Dewar's Ilegal Smooth is an eight-year-old blended Scotch whisky that has been finished in casks previously used to age Ilegal Mezcal. Officially unveiled on 5 March 2020, it is the distiller's second cask-finished whisky extension and follows the successful launch of Dewar's Caribbean Smooth last year, which is finished in rum casks. Ilegal Smooth is set to hit shelves in the USA in April, before a global launch on 1 May.
It follows Chivas Regal's unveiling of its Extra 13 collection on Tuesday, which included a Tequila cask-finished whisky alongside expressions made using American rye, rum and sherry casks.
Brian Cox, vice president, Dewar's, North America, said: "We've been considering experimenting in the Mezcal space for a while and are thrilled to partner with Ilegal for this exciting project. It's a fortuitous collaboration as there are many parallels between Tommy Dewar, one of the Dewar's founders, and John Rexer, founder of Ilegal. They both have grit, wit and passion for creating something new on an ambitious scale."
Tequila, Mezcal — What's the difference?
By Christopher Coates
Traditionally, the colloquial name mescal or mezcal [may be spelled with an ‘s’ or a ‘z’, lower-case ‘m’] is given to the parent category encompassing all Mexican agave spirits and derives from a word meaning 'cooked agave'. Tequila is a specific category of mescal regulated by a Geographical Indication known as a Denominación de Origen and produced to strict guidelines regulated by the Consejo Regulador del Tequila — so, strictly speaking, all Tequila is mescal but not all mescal is Tequila. To put that in more familiar terms, think of how all Scotch whisky is whisky, but not all whisky is Scotch whisky.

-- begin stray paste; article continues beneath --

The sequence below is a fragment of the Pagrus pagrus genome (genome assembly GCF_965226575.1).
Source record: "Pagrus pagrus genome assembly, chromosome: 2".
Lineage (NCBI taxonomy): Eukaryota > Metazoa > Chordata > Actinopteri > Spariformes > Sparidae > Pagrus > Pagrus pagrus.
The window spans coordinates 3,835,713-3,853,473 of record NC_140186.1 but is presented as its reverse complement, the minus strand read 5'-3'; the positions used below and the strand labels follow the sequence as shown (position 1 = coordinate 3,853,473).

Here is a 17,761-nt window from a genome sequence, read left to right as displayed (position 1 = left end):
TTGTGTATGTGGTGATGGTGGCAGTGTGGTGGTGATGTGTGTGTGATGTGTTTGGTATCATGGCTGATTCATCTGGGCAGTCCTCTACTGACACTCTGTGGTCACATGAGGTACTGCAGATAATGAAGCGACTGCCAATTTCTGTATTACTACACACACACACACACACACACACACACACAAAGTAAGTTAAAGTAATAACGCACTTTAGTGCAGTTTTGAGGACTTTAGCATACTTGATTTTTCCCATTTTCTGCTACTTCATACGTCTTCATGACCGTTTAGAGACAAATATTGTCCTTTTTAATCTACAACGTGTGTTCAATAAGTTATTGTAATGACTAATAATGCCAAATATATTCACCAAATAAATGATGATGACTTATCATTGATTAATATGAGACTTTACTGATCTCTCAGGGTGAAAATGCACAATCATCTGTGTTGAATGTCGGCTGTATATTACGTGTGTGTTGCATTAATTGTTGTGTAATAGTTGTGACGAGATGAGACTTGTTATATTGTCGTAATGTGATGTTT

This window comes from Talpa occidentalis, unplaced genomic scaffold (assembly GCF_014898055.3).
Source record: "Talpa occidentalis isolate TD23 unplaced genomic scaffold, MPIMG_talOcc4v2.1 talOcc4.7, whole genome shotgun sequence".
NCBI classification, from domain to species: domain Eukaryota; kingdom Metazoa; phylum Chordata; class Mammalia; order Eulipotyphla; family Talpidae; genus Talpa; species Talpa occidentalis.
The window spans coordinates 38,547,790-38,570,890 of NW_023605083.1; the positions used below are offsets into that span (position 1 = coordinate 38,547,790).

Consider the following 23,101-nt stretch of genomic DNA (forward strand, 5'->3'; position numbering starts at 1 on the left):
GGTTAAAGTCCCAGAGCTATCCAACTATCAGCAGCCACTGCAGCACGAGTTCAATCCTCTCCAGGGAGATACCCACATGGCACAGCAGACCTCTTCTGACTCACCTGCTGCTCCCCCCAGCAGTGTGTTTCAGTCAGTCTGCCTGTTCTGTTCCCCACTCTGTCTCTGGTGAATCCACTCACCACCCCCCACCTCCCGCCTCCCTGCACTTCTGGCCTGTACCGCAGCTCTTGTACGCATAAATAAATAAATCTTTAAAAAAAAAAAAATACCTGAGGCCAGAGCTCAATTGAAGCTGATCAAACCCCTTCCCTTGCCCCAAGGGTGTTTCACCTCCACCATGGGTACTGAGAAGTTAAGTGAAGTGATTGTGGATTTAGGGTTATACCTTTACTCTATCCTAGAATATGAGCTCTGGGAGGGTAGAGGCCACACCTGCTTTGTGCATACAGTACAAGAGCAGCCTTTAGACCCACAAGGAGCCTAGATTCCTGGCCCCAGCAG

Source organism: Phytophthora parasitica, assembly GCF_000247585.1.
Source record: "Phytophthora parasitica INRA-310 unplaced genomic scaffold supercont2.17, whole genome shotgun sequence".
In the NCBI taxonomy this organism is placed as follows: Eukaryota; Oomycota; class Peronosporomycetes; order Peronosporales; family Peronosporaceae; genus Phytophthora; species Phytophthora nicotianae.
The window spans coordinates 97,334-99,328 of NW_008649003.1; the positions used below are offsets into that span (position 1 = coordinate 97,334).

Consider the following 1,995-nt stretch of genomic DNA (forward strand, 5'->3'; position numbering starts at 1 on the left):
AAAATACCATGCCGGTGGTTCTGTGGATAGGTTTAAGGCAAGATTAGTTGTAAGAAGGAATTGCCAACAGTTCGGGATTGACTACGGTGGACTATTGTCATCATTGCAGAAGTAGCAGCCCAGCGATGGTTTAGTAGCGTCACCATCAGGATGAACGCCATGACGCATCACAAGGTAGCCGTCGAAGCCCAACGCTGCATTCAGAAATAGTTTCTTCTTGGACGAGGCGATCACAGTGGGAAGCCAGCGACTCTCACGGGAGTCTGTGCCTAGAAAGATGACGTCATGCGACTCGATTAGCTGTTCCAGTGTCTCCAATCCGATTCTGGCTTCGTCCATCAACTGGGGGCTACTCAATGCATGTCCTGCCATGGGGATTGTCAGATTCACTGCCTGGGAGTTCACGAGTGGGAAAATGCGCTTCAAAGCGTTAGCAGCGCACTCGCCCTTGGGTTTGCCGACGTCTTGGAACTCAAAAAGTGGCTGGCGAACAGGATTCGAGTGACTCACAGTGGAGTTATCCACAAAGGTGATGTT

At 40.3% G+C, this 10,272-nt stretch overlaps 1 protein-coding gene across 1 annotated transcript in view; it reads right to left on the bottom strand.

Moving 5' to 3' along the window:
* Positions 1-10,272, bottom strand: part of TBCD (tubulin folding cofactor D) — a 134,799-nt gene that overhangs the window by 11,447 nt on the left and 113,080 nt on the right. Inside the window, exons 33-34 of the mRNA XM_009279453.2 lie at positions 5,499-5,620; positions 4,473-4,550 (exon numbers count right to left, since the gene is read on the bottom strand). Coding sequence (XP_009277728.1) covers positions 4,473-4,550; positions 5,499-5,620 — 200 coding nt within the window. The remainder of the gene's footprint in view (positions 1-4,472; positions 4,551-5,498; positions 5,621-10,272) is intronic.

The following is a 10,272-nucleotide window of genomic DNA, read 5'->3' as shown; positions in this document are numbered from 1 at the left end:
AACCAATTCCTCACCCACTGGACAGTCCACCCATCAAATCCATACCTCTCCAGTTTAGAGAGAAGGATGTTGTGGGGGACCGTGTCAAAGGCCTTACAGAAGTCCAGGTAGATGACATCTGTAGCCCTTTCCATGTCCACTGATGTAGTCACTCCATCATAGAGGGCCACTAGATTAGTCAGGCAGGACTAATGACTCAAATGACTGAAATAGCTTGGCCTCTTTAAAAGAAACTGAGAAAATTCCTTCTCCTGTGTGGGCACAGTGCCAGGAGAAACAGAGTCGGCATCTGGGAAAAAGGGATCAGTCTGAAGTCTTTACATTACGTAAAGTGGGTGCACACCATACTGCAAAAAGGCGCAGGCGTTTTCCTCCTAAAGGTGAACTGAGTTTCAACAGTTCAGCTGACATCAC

The loose parent category of mescal also includes Bacanora and Raicilla, but not Sotol (because it’s not made from agave, but the ‘Desert Spoon’ plant) or Pulque (because it’s brewed, not distilled).
Mezcal [with an upper-case ‘M’] refers to the GI-regulated category of agave spirits produced in accordance with the Denominación de Origen Mezcal. Confusion regarding mescal/Mezcal largely stems from the fact that Mezcal was only recently regulated (1994) and certified (2005) in Mexico. True Mezcal bears a holographic seal of authenticity from the Consejo Regulador del Mezcal and, as the Consejo’s website states, ‘Si no tiene holograma, no es Mezcal’ (If it doesn’t have a hologram, it’s not Mezcal). Though it should be said that this new regulation is considered controversial by some traditional producers, especially those in Mexican states not named in the GI.
For the reasons above, in English the word mescal is slowly being replaced by the term ‘agave spirits’ to avoid confusion with Mezcal. Mezcal is known for often having a 'smoky' flavour caused by the cooking of the agave in stone-lined pits. However, by definition, Mezcal does not have to taste smoky to be classified as such and its flavours can range significantly.